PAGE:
Most economists almost unanimously recognize that, even if philosophically you're -- you're wary of government intervening in the economy, when you have the kind of problem we have right now -- what started on Wall Street, goes to Main Street, suddenly businesses can't get credit, they start paring back their investment, they start laying off workers, workers start pulling back in terms of spending -- that, when you have that situation, that government is an important element of introducing some additional demand into the economy.
We stand to lose about $1 trillion worth of demand this year and another trillion next year. And what that means is you've got this gaping hole in the economy.
That's why the figure that we initially came up with of approximately $800 billion was put forward. That wasn't just some random number that I plucked out of -- out of a hat. That was Republican and Democratic, conservative and liberal economists that I spoke to who indicated that, given the magnitude of the crisis and the fact that it's happening worldwide, it's important for us to have a bill of sufficient size and scope that we can save or create 4 million jobs.
That still means that you're going to have some net job loss, but at least we can start slowing the trend and moving it in the right direction.
Now, the recovery and reinvestment package is not the only thing we have to do. It's one leg of the stool. We are still going to have to make sure that we are attracting private capital, get the credit markets flowing again, because that's the lifeblood of the economy.
And so tomorrow my treasury secretary, Tim Geithner, will be announcing some very clear and specific plans for how we are going to start loosening up credit once again.
And that means having some transparency and oversight in the system. It means that we correct some of the mistakes with TARP [Troubled Asset Relief Program] that were made earlier, the lack of consistency, the lack of clarity, in terms of how the program was going to move forward.
It means that we condition taxpayer dollars that are being provided to banks on them showing some restraint when it comes to executive compensation, not using the money to charter corporate jets when they're not necessary.
It means that we focus on housing and how are we going to help homeowners that are suffering foreclosure or homeowners who are still making their mortgage payments, but are seeing their property values decline.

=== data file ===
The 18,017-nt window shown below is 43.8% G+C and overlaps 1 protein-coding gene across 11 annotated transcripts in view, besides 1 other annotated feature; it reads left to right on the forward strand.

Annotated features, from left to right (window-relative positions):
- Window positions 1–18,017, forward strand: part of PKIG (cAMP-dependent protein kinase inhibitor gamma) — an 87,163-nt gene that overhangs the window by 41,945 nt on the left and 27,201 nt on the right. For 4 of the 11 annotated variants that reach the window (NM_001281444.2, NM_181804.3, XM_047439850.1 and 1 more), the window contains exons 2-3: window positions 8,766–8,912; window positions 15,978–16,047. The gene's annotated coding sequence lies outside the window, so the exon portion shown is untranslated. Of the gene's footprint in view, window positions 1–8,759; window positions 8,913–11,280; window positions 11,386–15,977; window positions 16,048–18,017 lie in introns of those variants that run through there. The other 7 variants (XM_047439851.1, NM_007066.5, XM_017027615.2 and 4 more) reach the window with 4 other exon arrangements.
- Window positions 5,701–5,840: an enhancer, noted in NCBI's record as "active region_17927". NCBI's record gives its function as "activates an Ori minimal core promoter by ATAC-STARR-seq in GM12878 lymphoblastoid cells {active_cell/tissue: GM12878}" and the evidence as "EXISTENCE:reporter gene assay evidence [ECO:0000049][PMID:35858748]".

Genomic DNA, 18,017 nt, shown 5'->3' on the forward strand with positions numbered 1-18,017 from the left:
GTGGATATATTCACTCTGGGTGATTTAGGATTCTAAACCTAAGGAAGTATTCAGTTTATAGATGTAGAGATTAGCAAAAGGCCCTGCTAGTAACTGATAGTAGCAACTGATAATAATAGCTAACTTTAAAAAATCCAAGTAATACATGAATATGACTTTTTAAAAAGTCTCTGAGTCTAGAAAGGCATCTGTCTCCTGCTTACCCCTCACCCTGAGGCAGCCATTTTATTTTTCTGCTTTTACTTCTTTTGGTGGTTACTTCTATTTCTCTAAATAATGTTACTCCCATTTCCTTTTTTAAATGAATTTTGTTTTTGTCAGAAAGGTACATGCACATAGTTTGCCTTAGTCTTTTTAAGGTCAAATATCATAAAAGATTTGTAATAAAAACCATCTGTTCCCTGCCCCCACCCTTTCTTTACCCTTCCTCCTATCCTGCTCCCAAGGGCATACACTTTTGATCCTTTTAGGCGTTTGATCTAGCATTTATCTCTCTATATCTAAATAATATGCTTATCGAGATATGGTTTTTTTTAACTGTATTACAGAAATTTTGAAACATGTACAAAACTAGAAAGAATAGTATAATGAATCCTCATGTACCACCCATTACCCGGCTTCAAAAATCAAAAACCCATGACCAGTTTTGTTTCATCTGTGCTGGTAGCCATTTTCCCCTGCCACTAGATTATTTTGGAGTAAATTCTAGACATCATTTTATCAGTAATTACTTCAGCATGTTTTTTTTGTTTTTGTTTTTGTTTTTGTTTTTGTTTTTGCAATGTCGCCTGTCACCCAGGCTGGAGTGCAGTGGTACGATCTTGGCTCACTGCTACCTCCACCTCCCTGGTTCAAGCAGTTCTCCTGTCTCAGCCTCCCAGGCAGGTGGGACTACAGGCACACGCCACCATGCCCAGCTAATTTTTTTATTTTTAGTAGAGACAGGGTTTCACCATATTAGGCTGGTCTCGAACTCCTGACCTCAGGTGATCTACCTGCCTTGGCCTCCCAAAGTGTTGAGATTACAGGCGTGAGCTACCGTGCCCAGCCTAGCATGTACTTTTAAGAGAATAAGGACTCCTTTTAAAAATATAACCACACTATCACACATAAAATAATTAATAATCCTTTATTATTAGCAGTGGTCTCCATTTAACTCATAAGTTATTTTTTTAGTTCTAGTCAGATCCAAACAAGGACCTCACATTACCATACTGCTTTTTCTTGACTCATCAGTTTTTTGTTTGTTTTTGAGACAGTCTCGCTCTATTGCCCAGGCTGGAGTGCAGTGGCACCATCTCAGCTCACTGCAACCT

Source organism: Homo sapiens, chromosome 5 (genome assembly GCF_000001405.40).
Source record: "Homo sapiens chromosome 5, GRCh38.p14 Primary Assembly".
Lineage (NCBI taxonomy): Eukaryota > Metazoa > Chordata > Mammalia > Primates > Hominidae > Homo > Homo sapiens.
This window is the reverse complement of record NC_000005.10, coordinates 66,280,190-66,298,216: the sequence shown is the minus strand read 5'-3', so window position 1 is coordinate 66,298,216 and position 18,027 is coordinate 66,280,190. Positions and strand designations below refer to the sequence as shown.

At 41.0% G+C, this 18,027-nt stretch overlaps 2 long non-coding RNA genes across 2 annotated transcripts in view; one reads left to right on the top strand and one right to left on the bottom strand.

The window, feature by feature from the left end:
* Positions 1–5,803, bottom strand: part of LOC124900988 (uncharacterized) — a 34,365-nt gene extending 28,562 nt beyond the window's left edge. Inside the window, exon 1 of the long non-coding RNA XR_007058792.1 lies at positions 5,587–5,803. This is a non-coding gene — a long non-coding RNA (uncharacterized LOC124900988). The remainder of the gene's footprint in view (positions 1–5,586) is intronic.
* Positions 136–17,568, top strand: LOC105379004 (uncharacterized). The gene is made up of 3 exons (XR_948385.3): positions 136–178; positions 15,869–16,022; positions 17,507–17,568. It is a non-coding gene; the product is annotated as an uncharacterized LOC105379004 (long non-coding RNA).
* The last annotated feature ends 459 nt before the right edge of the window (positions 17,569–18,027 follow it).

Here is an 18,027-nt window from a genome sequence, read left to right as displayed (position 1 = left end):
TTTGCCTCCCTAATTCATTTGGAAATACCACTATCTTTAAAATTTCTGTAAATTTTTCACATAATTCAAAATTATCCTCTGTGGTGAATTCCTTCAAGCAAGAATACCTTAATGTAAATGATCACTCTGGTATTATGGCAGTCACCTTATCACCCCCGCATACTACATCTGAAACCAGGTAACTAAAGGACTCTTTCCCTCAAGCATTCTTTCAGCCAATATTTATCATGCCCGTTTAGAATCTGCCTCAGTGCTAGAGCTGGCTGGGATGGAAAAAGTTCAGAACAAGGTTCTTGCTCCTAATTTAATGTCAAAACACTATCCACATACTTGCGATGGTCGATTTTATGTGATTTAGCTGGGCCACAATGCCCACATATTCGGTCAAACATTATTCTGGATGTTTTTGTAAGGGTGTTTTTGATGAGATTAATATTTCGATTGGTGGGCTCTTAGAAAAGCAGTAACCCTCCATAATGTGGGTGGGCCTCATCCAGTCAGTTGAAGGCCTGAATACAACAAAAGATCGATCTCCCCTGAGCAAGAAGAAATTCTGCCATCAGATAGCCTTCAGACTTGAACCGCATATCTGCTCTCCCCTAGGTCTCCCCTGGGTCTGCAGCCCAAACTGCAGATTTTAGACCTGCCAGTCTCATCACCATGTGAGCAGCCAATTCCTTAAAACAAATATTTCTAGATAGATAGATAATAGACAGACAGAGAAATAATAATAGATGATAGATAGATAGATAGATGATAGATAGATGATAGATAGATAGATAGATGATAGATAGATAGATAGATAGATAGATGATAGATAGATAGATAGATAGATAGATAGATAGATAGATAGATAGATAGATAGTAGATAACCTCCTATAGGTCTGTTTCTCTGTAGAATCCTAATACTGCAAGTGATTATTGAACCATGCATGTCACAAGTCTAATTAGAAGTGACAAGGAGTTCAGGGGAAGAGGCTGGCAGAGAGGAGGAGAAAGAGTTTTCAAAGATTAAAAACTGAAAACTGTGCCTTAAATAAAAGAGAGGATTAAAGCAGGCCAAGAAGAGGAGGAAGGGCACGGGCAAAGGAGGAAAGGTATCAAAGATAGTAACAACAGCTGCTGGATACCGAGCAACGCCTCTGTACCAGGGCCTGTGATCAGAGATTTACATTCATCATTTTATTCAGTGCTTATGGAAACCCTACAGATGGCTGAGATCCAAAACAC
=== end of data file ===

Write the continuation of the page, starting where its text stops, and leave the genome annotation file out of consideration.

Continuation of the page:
So there are going to be a whole range of approaches that we have to take for dealing with the economy. My bottom line is to make sure that we are saving or creating 4 million jobs, we are making sure that the financial system is working again, that homeowners are getting some relief.
And I'm happy to get good ideas from across the political spectrum, from Democrats and Republicans. What I won't do is return to the failed theories of the last eight years that got us into this fix in the first place, because those theories have been tested, and they have failed. And that's what part of the election in November was all about.”

Stop and think about that for a second. $ 1 Trillion in DEMAND lost each year for two years. DEMAND. How do you stem that with supply side approaches like tax cuts? How does a machinery reinvestment tax credit address this? And what good would a two year payroll tax holiday (that’s Social Security, Medi-care and Medi-cade, BTW) do to increase DEMAND? The only way I know of to increase demand is this – put people to work, and make sure they can work for long periods of time. Get the credit markets flowing again (Hello TARP, the people are still waiting) so people can borrow again, and then let them DEMAND so that supply can again be ramped up.

Of course, to make Republicans happy, we’ll probably have to use another term besides DEMAND to describe our position. It sounds too personal, too much like something an individual might control, rather then a business. And we’ll especially have to make sure we don’t “make work” while we do it.

This just in - yes we can! Cover up past misdeeds that is!

Read on - it's important!